Tuesday, November 12, 2013

Solitary Until It Isn't

A good friend recently told me he is training for his first marathon. I was ecstatic. He told me this at a party, so I responded how any rational runner would -- by completely ignoring everyone else and geeking out about marathon minutiae. We talked about shoes. We talked about diet. We talked about spreadsheets. We talked about unpleasant bodily reactions. We knew we were being rude. We didn't care.

So much of running is solitary. There are nights at home, opting to rest before a long run rather than go out with friends. There are cold, early mornings while your partner sleeps in but you are lacing up your shoes. There are quiet miles with nothing to motivate you but your mind. Marathon training is all-consuming. It's all you can talk about, but very few people want to listen. Despite their good intentions, not many loved ones actually care about your negative splits or hill workouts. (They'll listen because they love you, so be sure to return the favor when they want to talk about fantasy football or band practice).

It's a solitary event...until it isn't.  

With one conversation, my friend and I were in it together. He instantly had an ally for all the pain and the excitement, and I had a fresh excitement for the sport. The running community is large and strong. We all have our own story and our own reason for running, but the experiences are parallel. We care about the process, and we care about each other. 

I'm so excited for my friend. He'll be exhausted. He'll be sore. He'll know deeper pain and greater euphoria than most people experience. His life is going to change, and he's working toward a goal he can be proud of the rest of his life.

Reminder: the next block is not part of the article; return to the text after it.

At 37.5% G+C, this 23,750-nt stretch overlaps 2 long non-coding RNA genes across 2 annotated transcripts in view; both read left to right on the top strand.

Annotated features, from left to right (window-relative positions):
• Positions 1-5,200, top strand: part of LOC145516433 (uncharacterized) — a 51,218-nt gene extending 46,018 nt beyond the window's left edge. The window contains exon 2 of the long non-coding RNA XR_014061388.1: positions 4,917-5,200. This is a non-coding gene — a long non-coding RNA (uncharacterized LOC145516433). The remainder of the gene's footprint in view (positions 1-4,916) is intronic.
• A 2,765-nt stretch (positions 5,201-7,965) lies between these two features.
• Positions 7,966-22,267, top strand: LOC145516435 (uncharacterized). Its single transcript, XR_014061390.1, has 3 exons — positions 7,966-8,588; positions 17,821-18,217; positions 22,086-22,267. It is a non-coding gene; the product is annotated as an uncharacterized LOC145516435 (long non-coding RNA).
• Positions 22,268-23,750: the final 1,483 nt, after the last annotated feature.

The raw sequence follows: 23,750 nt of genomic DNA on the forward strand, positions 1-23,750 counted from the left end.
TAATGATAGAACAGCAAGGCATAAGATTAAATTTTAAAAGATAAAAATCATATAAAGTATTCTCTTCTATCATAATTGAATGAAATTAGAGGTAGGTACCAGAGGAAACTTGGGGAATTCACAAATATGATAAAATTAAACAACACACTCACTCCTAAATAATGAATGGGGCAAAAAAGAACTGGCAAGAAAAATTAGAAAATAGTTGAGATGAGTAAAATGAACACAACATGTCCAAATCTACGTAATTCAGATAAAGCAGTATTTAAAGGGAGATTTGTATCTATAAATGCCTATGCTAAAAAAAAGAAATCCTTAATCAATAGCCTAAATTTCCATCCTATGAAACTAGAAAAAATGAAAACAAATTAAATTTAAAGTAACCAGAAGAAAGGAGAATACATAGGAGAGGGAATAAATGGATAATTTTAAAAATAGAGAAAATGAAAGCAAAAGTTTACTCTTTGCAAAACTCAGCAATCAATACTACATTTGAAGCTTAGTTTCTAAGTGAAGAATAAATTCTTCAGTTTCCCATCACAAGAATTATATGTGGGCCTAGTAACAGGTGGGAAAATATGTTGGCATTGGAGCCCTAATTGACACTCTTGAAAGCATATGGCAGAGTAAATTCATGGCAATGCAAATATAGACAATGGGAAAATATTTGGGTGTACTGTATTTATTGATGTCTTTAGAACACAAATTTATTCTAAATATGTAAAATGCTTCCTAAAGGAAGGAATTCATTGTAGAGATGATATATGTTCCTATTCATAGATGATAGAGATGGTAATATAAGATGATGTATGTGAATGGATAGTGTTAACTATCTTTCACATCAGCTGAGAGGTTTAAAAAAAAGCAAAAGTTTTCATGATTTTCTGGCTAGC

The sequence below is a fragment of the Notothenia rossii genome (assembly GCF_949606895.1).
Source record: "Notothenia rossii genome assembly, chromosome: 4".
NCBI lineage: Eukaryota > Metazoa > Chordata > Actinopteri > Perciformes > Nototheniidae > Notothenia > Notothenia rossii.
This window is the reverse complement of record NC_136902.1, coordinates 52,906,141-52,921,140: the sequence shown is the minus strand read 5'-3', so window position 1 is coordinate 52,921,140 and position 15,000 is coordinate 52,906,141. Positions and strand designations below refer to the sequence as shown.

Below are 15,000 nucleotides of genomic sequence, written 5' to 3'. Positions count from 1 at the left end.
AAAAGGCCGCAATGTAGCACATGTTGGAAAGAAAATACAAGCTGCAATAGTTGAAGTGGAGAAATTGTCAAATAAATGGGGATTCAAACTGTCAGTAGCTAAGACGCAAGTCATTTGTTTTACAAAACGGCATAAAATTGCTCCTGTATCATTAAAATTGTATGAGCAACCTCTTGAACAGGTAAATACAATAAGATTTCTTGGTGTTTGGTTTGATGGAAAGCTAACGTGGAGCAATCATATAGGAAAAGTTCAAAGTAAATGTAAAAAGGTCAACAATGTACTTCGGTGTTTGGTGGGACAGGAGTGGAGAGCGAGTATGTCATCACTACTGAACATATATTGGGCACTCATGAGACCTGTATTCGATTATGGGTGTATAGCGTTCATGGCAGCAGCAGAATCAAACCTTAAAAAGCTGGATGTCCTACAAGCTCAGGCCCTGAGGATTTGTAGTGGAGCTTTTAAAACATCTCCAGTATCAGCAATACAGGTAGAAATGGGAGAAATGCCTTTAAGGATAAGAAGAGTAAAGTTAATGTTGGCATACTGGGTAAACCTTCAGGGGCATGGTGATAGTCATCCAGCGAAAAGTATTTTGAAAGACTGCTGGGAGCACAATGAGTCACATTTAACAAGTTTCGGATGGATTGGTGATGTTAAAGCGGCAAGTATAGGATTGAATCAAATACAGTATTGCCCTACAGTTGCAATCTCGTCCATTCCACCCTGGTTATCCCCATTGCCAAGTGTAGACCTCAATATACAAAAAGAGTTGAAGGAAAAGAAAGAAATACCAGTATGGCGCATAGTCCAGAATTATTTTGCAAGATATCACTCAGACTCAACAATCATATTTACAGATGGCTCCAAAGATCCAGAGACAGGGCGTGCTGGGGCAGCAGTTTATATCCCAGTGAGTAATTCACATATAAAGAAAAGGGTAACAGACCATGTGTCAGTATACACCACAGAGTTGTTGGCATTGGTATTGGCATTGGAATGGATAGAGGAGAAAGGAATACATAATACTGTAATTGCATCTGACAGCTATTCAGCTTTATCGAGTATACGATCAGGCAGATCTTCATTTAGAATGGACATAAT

By running a marathon, you are part of something much bigger than yourself. 

Good luck to you, buddy. 


  1. Do you watch people's eyes glaze over as you talk marathon the way I do while talking greyhounds or quilts? Sometimes I talk just to watch someone's brain go in & out of focus.

  2. You know, depending on the context, not sure I would count this as rude. Parties are there for socializing, and what better way than to get completely engrossed in involved common geekery? Maybe I'm just being self-righteous, as I've been in this same position about home brewing beer, German Shorthair Pointers, ice fishing...etc.

    My best guess is that it's just a product of our increasingly hipster-prone generation. We try painfully to be individuals, but secretly yearn to be validated by people marveling at or agreeing to "talking shop" about our quirks.

    Either way, more power to you and your buddy. I really wish I could catch the "running bug"...but video games, beer, and chili-cheese fritos bark far louder than coughing and weezing for 4 miles / 45 minutes (whichever comes first).

    I don't know. Something something, Obama's fault. :)

    1. Thanks, Nick! Good to hear from you :) You bring up a really good point about the balance everyone wants between being unique and fitting in. You're right about how validating it is to "talk shop." After spending so much time on a hobby or skill, it's comforting to be able to connect with someone and remember why you started in the first place.